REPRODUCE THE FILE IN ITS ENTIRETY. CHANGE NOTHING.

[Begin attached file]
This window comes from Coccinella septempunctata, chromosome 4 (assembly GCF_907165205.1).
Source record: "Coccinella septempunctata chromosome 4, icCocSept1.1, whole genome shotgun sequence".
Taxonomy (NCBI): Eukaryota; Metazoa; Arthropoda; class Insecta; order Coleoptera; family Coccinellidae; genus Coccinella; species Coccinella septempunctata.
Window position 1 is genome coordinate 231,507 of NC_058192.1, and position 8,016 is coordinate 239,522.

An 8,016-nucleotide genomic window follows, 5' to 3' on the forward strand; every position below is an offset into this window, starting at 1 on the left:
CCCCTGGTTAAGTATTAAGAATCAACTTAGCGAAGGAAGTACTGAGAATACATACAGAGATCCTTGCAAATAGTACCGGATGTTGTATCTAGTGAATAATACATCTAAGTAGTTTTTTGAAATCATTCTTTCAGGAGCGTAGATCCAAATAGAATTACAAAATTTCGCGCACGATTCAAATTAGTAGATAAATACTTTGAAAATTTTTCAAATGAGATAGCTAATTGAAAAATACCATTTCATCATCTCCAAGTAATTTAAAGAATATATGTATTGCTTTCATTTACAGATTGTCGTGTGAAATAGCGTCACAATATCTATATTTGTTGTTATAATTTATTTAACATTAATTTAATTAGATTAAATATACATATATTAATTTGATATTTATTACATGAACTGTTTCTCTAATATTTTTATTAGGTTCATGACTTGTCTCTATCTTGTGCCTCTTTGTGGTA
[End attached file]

This window comes from Coccinella septempunctata, chromosome 4 (assembly GCF_907165205.1).
Source record: "Coccinella septempunctata chromosome 4, icCocSept1.1, whole genome shotgun sequence".
Taxonomy (NCBI): Eukaryota; Metazoa; Arthropoda; class Insecta; order Coleoptera; family Coccinellidae; genus Coccinella; species Coccinella septempunctata.
Window position 1 is genome coordinate 231,507 of NC_058192.1, and position 8,016 is coordinate 239,522.

An 8,016-nucleotide genomic window follows, 5' to 3' on the forward strand; every position below is an offset into this window, starting at 1 on the left:
CCCCTGGTTAAGTATTAAGAATCAACTTAGCGAAGGAAGTACTGAGAATACATACAGAGATCCTTGCAAATAGTACCGGATGTTGTATCTAGTGAATAATACATCTAAGTAGTTTTTTGAAATCATTCTTTCAGGAGCGTAGATCCAAATAGAATTACAAAATTTCGCGCACGATTCAAATTAGTAGATAAATACTTTGAAAATTTTTCAAATGAGATAGCTAATTGAAAAATACCATTTCATCATCTCCAAGTAATTTAAAGAATATATGTATTGCTTTCATTTACAGATTGTCGTGTGAAATAGCGTCACAATATCTATATTTGTTGTTATAATTTATTTAACATTAATTTAATTAGATTAAATATACATATATTAATTTGATATTTATTACATGAACTGTTTCTCTAATATTTTTATTAGGTTCATGACTTGTCTCTATCTTGTGCCTCTTTGTGGTA